iiNet praises NBN Co, pans lack of digital economy strategy

NBN Co keeping up its end of the bargain to retail service providers, iiNet says

Internet service provider (ISP) iiNet (ASX:IIN) has praised the National Broadband Network (NBN) but has cautioned that the value of the fibre network will be lessened unless the Federal Government issues a national online strategy to give purpose and direction to the project.

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“We are of the opinion that the missing component in the debate is a national online or digital economy strategy,” iiNet chief financial officer, David Buckingham, told a Parliamentary inquiry into the role and potential of the NBN.

“We would like to see this debate switching fast to fundamental questions, like: Where does Australia wish to be in a global digital economy? Or does Australia want to create jobs, improve domestic productivity, increase exports and advance its competitive position in a global digital economy?”

Buckingham said the ISP was a strong supporter of the NBN but was also of the opinion that a national online strategy should be a matter of priority and should be developed in order to give the NBN, government agencies and the economy at large purpose and direction.

“As attractive as it might be for us a company and our customers, NBN network is not the objective. Its potential use is the real objective,” he said. “We ask: what is it that we want to achieve? What are our national objectives? What will be the measure of our success?”

Where is the NBN build at? See Computerworld Australia's NBN Tracker

The lack of leadership on the government leadership on the NBN has also fuelled debate among industry, communities and the network wholesaler as to who has primary responsibility for communicating the NBN to end users.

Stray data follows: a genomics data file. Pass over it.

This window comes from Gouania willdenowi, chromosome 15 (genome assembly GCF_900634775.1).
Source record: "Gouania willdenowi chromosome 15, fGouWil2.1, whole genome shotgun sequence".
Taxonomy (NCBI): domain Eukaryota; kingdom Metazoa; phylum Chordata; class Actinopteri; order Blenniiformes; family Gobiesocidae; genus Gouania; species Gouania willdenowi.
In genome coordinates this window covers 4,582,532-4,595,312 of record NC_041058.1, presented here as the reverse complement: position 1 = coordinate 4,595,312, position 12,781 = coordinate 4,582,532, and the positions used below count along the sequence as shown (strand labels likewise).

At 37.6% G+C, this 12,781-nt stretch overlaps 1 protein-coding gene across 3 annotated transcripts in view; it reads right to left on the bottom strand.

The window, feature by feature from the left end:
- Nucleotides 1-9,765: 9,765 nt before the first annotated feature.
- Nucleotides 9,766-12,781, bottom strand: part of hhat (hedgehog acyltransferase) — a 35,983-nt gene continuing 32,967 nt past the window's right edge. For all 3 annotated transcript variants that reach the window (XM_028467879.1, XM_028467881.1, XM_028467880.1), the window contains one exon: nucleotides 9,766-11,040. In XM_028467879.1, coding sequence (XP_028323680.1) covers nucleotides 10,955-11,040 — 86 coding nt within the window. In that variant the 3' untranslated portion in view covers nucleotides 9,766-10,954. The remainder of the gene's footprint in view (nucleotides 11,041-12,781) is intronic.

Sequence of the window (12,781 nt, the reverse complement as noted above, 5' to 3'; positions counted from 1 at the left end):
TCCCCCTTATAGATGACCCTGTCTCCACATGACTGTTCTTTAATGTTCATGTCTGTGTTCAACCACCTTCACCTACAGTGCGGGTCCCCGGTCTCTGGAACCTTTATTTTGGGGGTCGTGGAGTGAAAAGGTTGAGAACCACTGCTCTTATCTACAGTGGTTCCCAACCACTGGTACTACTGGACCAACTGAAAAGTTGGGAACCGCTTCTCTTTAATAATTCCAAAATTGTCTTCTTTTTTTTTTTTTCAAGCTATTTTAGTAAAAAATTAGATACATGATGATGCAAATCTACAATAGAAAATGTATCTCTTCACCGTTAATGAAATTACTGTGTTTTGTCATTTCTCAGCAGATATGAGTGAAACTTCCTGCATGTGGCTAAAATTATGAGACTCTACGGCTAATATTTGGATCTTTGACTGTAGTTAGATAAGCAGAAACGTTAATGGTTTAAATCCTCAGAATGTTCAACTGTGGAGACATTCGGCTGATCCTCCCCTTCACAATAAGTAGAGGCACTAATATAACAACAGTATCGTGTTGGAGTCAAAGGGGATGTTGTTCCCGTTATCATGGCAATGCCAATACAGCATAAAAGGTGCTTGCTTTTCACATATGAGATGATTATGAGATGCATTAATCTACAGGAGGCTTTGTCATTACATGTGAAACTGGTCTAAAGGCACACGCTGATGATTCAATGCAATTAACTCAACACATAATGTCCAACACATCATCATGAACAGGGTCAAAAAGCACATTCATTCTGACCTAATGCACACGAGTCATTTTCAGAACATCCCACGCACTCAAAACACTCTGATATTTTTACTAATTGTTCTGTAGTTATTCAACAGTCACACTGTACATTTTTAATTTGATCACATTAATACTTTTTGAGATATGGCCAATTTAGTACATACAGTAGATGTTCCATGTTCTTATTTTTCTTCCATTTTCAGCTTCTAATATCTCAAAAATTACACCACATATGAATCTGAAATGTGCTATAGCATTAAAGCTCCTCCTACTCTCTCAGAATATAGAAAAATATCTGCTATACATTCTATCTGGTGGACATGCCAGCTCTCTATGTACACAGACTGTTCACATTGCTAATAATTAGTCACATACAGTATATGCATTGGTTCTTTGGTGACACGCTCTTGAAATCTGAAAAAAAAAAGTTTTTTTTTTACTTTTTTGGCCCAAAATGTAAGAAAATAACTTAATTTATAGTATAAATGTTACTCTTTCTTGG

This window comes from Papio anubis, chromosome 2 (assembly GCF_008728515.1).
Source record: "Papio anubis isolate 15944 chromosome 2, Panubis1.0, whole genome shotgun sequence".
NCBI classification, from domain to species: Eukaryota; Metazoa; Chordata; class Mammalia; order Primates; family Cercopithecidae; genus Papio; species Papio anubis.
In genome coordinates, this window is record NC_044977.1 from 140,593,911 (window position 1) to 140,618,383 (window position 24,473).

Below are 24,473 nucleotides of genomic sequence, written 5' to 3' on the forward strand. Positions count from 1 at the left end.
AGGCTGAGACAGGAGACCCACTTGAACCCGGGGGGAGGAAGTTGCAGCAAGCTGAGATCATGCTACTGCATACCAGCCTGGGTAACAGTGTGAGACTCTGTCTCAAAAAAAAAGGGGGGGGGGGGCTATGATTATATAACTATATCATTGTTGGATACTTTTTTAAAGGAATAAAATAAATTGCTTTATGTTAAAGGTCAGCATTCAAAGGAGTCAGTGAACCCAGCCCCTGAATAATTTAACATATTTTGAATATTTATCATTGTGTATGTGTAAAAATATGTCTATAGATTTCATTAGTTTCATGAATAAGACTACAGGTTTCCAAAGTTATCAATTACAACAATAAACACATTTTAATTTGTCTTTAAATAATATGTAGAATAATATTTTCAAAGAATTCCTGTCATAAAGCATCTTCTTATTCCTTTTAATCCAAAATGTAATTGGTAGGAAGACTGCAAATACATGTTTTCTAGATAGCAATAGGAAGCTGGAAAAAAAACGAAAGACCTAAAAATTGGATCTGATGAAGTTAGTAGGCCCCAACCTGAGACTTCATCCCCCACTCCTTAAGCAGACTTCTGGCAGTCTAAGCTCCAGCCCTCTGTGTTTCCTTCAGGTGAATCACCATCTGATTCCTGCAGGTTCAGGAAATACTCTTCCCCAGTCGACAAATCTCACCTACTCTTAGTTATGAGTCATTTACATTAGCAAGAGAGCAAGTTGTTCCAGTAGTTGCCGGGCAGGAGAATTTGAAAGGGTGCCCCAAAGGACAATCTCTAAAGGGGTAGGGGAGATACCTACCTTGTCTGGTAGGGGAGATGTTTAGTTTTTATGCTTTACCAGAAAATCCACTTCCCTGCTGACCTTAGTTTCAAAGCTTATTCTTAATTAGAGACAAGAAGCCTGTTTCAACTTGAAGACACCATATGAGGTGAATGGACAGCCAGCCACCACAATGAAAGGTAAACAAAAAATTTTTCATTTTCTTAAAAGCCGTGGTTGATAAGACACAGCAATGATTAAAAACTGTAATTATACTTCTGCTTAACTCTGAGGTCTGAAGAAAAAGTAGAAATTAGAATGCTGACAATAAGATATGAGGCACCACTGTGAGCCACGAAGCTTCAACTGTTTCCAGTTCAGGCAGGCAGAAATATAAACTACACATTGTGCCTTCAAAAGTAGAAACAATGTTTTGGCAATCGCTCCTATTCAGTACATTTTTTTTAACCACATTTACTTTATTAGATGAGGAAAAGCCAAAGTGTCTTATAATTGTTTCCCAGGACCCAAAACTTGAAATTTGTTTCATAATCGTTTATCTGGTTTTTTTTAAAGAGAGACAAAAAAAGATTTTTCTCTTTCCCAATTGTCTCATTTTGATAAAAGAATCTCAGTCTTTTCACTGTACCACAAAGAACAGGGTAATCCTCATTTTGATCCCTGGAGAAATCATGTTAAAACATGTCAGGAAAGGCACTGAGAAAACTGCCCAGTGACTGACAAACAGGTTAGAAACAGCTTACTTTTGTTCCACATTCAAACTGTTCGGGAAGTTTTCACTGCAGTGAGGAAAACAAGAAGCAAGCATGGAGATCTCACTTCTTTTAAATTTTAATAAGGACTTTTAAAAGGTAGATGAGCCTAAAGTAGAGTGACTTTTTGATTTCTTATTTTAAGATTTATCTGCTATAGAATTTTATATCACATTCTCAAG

Several groups have increasingly moved to educate consumers on the $36 billion project, with advocacy group ACCAN and industry body Communications Alliance both making moves to disseminate information through retail service providers and directly to consumers.

While the Federal Government has so far supported these moves, it has indicated it will attempt to more aggressively educate the public about the network of its volition, with expectations it will allocate specific funding to that effect for use by government and NBN Co in the upcoming budget.

Commenting generally on the benefits if the NBN, Buckingham said the national fibre network would be an important enabler of improvements in the communications over the next five to 15 years and become, like electricity, intrinsic to Australians’ way of life.

“Can I tell you what Australians will use the NBN for in 10 years' time right now? No; but history shows that when you provide essential infrastructure, innovation transpires – and fast,” he said.

“Five years ago Twitter and YouTube didn't exist. It's barely 10 years since Google and peer-to-peer became part of the Internet and they have simply revolutionised the way that consumers access information.”

From an ISP perspective, Buckingham said NBN Co had delivered on its promise of openness and input during the design phase of the network.

“Our engineers have worked closely with NBN Co over the past two years and we're very happy with the technical specifications that have been delivered to date,” he said.

Opposition Leader, Tony Abbott, has continued the Coalition’s criticism of the NBN, calling on the government to use next week's budget to demonstrate how the National Broadband Network (NBN) would be delivered and at what cost.

The Australian Greens and telco industry sources have also highlighted problems between the NBN and Telstra with the claim that Telstra had threatened to walk away from an $11 billion deal with NBN Co unless the Federal Government allowed the telco giant to charge smaller players high prices to access its network.

Follow Tim Lohman on Twitter: @tlohman

Follow Computerworld Australia on Twitter: @ComputerworldAU

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